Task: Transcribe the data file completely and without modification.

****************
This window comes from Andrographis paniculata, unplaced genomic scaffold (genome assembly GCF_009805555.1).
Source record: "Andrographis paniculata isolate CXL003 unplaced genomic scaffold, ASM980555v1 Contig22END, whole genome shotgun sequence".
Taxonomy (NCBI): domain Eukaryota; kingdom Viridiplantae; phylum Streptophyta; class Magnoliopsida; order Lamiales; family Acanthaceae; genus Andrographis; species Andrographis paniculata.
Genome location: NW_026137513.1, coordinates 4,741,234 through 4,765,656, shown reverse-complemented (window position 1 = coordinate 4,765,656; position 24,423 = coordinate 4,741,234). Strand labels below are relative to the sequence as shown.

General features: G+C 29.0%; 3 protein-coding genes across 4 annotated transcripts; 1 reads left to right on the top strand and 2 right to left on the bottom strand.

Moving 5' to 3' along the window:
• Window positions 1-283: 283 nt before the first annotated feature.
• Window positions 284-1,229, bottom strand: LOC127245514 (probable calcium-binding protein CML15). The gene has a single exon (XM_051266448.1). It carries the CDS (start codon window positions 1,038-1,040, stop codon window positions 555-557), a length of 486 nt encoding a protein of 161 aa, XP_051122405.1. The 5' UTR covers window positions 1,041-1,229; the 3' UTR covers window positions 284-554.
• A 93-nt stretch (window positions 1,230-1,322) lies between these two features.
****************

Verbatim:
This window comes from Andrographis paniculata, unplaced genomic scaffold (genome assembly GCF_009805555.1).
Source record: "Andrographis paniculata isolate CXL003 unplaced genomic scaffold, ASM980555v1 Contig22END, whole genome shotgun sequence".
Taxonomy (NCBI): domain Eukaryota; kingdom Viridiplantae; phylum Streptophyta; class Magnoliopsida; order Lamiales; family Acanthaceae; genus Andrographis; species Andrographis paniculata.
Genome location: NW_026137513.1, coordinates 4,741,234 through 4,765,656, shown reverse-complemented (window position 1 = coordinate 4,765,656; position 24,423 = coordinate 4,741,234). Strand labels below are relative to the sequence as shown.

General features: G+C 29.0%; 3 protein-coding genes across 4 annotated transcripts; 1 reads left to right on the top strand and 2 right to left on the bottom strand.

Moving 5' to 3' along the window:
• Window positions 1-283: 283 nt before the first annotated feature.
• Window positions 284-1,229, bottom strand: LOC127245514 (probable calcium-binding protein CML15). The gene has a single exon (XM_051266448.1). It carries the CDS (start codon window positions 1,038-1,040, stop codon window positions 555-557), a length of 486 nt encoding a protein of 161 aa, XP_051122405.1. The 5' UTR covers window positions 1,041-1,229; the 3' UTR covers window positions 284-554.
• A 93-nt stretch (window positions 1,230-1,322) lies between these two features.